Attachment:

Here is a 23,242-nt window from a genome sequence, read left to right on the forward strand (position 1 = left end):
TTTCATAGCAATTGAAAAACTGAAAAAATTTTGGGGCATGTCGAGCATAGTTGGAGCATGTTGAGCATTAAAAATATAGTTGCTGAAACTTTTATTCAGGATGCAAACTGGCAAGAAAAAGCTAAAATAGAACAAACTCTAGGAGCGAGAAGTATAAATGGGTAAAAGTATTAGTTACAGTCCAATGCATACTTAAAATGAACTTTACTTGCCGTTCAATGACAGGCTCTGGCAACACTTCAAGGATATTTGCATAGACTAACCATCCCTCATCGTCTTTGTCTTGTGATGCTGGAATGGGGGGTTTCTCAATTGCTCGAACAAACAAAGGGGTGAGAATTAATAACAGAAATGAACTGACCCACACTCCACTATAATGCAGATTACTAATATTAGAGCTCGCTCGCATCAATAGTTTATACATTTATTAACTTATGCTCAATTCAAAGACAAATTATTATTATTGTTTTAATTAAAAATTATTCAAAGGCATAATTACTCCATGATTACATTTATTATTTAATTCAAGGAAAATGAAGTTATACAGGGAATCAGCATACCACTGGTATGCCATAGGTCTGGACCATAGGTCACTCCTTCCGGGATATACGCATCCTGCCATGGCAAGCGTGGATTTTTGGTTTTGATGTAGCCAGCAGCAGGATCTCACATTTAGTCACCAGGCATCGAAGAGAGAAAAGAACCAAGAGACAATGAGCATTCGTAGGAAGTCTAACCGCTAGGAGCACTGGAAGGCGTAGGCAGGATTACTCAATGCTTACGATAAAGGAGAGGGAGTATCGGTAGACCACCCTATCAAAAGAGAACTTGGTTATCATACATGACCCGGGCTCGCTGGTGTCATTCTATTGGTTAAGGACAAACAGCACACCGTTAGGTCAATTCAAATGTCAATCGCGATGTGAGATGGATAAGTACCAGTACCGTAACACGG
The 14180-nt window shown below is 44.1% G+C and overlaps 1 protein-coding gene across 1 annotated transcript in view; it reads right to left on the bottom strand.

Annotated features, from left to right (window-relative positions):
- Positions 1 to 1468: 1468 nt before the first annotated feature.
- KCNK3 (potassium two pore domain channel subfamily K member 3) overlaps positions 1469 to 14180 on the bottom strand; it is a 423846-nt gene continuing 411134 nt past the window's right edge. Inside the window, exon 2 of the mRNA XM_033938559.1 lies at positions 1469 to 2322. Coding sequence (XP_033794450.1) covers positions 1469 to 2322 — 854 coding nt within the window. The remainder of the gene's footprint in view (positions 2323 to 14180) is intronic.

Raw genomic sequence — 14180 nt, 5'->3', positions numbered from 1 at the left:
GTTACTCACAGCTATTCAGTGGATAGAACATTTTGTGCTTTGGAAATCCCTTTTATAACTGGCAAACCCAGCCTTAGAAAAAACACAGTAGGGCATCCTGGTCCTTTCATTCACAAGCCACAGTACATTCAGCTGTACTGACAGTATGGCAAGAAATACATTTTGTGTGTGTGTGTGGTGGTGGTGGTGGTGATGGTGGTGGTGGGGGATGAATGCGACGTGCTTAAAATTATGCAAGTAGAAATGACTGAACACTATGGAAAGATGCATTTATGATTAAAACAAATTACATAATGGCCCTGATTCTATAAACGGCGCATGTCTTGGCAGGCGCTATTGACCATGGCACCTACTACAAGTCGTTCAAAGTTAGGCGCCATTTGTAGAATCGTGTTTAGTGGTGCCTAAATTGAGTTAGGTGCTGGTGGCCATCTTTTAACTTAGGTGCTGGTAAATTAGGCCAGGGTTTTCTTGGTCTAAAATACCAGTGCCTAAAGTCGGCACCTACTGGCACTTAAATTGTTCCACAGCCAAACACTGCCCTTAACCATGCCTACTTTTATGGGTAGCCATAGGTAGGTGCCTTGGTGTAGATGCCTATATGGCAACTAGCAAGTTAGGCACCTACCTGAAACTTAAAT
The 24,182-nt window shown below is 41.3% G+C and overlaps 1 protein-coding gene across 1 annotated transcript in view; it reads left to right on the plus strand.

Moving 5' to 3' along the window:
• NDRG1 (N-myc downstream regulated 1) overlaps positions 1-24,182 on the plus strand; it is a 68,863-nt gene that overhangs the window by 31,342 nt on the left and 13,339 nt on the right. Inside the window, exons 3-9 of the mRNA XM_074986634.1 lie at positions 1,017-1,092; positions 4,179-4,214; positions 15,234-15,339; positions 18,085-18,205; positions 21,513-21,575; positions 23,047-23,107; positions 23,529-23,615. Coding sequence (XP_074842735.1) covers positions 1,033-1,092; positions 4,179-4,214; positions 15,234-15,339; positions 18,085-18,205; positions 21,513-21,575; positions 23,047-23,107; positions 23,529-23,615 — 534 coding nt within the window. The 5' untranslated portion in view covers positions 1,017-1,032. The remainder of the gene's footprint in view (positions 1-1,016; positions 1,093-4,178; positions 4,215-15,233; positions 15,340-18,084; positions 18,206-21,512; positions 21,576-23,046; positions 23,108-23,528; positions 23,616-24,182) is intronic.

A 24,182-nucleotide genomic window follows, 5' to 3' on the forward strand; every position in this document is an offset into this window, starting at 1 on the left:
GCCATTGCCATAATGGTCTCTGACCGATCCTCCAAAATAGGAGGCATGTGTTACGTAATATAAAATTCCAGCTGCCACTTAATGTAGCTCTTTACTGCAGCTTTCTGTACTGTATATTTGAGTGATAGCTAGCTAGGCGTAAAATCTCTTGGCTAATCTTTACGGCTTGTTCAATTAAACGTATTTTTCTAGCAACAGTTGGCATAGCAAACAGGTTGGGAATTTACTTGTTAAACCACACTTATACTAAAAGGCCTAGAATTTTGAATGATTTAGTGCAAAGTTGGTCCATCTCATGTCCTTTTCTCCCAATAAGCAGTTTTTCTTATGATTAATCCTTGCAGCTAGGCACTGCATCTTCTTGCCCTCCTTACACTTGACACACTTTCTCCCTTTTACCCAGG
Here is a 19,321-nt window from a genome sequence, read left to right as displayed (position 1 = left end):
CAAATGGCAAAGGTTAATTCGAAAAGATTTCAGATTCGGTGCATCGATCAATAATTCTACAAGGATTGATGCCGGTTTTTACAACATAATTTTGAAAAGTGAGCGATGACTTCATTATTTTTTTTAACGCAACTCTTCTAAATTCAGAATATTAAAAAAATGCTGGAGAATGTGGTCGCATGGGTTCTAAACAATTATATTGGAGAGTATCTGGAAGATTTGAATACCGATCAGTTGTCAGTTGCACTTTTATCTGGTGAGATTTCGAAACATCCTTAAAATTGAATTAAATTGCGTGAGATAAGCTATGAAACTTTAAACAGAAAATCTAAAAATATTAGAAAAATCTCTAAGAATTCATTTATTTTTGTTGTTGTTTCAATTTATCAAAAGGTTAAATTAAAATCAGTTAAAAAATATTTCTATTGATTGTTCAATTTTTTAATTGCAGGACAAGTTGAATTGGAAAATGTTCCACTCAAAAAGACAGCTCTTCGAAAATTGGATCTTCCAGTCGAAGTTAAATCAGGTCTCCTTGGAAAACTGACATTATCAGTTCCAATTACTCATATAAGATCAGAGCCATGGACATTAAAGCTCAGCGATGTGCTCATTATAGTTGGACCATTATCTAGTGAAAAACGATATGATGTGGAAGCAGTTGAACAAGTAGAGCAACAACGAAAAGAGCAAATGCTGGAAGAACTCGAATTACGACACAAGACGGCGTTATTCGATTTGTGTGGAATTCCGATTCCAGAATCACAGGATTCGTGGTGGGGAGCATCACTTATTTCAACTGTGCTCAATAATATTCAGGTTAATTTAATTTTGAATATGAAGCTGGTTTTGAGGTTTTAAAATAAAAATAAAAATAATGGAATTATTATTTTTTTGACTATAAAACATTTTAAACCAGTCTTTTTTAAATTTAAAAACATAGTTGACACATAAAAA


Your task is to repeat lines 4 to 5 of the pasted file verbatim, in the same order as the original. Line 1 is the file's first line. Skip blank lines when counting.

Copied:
Annotated features, from left to right (window-relative positions):
- Positions 1 to 1468: 1468 nt before the first annotated feature.